I never got a chance to talk about the death of the Washington Post columnist Jamal Khashoggi. He was killed in Turkey, and the Turkish government, along with other sources, provided evidence showing that the journalist was killed inside the Saudi consulate in Istanbul. He was beheaded and fully dismembered, after he was interrogated and tortured in ways that only the Muslim faithful are capable of.
The story has become added yet another factor regarding the ongoing question about whether or not we should continue to treat the Saudis as if they are the good Muslims, while considering ISIS and Iran the bad Muslims. In the end, the evidence is pretty firm that any people who fully adhere to the teachings of Islam (Sunni, Shiite, or other) are potentially dangerous, murderous, and capable of unspeakable acts of terror that no (or perhaps we should say “few”) Westerners are capable of. Therefore, we should not be schmoozing with the Saudis like we do. While they act like they are an opposite side of a coin from Iran, in truth, in many ways there is little difference between the two.
We tippy-toe around the issue because we have been indoctrinated into believing that Islam should be handled with kid’s gloves. We want desperately to believe that it is not true that anyone who believes in the Koran’s text is capable of being a blood-thirsty jihadist. Even President Donald Trump, who normally has no problem speaking his mind regarding things, said that while he considered Khashoggi’s murder “a terrible thing,” he stopped short of assigning blame.
Whatever spell the followers of the false prophet of Muhammad has on the liberal left, Saudi Arabia has a more powerful spell cast over the entirety of the Western World.
“We’re looking at it very strongly,” Trump said. “We’ll be having a report out soon. We’re working with Turkey, we’re working with Saudi Arabia. What happened is a terrible thing, assuming that happened. I mean, maybe we’ll be pleasantly surprised, but somehow I tend to doubt it.”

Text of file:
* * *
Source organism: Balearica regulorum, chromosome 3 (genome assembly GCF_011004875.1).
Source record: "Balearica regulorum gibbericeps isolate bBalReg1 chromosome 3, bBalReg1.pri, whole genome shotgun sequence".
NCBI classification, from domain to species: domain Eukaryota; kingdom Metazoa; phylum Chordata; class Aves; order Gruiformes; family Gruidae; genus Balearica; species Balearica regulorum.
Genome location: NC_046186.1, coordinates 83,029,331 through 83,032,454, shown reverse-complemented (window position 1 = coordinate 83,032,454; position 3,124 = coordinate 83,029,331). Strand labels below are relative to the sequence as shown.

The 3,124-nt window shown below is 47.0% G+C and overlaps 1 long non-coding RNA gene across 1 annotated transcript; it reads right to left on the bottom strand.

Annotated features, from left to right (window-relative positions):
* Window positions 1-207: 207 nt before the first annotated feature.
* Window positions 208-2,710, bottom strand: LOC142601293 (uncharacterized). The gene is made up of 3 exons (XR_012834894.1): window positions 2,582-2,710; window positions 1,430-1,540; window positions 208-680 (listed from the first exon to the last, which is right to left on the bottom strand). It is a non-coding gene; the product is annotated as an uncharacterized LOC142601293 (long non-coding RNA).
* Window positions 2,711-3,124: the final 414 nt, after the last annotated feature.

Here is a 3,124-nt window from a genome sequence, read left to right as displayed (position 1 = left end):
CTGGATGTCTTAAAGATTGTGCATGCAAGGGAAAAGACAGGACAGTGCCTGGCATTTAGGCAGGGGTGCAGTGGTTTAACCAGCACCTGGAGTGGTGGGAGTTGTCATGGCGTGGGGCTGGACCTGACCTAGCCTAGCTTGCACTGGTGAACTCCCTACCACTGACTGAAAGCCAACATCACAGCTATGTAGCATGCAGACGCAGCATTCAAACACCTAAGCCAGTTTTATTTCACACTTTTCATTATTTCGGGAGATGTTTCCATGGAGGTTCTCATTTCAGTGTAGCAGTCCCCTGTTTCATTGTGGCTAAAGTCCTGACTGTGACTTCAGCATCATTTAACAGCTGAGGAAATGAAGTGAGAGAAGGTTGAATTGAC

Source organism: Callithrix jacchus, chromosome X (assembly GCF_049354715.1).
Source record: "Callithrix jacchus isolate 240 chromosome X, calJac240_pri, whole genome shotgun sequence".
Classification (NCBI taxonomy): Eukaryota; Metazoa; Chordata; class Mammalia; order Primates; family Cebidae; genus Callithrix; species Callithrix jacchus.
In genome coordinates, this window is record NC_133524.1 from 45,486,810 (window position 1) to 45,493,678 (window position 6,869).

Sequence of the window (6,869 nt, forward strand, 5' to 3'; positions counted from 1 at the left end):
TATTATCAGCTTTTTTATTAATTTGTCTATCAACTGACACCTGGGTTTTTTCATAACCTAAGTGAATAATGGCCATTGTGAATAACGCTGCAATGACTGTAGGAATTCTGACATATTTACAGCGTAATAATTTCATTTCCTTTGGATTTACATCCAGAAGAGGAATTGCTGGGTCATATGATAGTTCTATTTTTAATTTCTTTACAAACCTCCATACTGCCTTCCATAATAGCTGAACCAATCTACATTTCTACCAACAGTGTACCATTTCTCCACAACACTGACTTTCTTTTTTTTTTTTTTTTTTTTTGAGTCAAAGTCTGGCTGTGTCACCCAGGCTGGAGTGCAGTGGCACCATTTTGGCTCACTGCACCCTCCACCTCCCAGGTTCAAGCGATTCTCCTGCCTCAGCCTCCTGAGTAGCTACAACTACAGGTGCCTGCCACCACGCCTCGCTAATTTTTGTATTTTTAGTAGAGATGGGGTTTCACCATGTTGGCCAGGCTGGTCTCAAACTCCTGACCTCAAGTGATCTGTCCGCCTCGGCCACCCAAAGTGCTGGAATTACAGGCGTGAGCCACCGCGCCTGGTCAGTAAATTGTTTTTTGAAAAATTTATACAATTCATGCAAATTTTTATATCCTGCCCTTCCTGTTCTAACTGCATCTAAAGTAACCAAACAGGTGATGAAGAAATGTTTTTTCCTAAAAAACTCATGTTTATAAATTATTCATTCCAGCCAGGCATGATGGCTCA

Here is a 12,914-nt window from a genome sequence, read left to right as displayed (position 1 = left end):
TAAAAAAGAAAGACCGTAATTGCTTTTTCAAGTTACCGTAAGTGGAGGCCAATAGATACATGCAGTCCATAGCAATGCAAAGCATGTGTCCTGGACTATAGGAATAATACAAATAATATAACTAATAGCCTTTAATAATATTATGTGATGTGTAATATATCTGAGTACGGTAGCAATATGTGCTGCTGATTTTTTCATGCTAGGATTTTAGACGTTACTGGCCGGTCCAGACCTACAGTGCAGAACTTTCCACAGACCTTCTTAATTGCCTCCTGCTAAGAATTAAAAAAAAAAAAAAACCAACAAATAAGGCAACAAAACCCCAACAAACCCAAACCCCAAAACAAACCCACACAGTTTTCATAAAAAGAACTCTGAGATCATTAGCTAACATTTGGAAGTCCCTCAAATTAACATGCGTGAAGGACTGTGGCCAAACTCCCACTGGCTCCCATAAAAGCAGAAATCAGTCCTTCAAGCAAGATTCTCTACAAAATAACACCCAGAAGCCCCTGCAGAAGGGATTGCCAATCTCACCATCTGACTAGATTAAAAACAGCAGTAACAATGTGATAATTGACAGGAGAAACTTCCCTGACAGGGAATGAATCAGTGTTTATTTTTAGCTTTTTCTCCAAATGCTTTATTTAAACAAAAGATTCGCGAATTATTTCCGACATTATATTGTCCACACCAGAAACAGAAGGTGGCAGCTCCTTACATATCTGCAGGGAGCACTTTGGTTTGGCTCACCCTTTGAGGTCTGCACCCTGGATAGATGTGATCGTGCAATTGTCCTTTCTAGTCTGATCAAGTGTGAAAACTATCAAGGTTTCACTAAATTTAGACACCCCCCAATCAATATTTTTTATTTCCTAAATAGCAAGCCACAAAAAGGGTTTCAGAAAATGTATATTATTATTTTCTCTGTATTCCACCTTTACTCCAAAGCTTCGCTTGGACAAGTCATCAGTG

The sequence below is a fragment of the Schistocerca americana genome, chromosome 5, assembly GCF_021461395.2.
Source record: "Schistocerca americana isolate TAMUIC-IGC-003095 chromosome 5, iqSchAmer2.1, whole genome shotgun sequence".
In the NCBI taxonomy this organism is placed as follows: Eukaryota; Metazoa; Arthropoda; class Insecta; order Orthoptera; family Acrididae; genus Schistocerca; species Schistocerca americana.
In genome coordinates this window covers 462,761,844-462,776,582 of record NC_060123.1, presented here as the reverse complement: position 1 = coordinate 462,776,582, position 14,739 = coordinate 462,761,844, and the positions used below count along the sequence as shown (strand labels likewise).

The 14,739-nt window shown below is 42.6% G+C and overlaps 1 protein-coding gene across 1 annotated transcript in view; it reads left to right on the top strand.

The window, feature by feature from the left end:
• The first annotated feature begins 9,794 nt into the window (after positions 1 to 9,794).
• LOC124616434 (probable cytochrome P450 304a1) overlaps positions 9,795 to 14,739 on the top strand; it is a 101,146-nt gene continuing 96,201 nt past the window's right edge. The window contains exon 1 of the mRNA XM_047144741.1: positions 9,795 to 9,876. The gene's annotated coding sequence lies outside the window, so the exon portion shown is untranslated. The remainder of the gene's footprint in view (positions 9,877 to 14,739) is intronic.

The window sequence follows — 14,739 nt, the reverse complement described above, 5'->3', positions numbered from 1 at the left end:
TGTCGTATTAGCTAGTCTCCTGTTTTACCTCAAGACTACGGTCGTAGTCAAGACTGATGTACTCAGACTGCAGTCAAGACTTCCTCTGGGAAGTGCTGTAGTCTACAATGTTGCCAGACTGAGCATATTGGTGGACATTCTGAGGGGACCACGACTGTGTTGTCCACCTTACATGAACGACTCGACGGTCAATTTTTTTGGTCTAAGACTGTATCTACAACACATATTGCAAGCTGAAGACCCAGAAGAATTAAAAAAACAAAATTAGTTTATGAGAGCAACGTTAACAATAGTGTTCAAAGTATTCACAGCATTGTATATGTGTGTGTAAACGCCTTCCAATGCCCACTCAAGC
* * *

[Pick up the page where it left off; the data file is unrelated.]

I get it. In politics it is more often than not necessary to proceed on the side of caution. You don’t want to blurt out that something is true, and then be lambasted by it later because you were wrong. That kind of thing ruins political careers, and is the stuff that scandals are made of. However, when it comes to the Muslims, we over do it, and we do so because for some reason as a society we believe them when they say that their demonic ways are only the workings of a radical few.
Islam has shown time and time again its willingness to slaughter anyone and everyone that even looks cockeyed at them. They kill within, and without. It’s like Nazism on steroids. Yet, we are careful not to say anything that might seem as a criticism of the political system that masks as a religion.
Why? Because they told us not to criticize them? If we are afraid of violent repercussions from Islam if we dare say anything that might tick them off, is that not evidence enough to admit they are not the religion of peace they claim to be?
Khashoggi is dead and not only is Saudi Arabia to blame, so is Islam. This kind of senseless violent madness is what Islam does, no matter what they say or how many times they lie to us about it.
Instead of Religion of Peace, the label for Islam should be the Religion of Violence and the Religion of Deception.
Shouldn’t the Washington Post, after all of its leftist reporting, which began shortly after it rightly was a strong critic of FDR’s New Deal (or should we say, “Raw Deal”) see the light and realize the truth when suddenly one of their own has been slaughtered in such a way by a group of Islamic followers who claim to be members of the friendlies (Saudi Arabia)?
The problem is that the Washington Post is so deep into its leftwing radical despotism that even with a situation like the killing of Khashoggi that should have forced the organization to have its eyes wide open, the people in her offices still refuse to see the truth.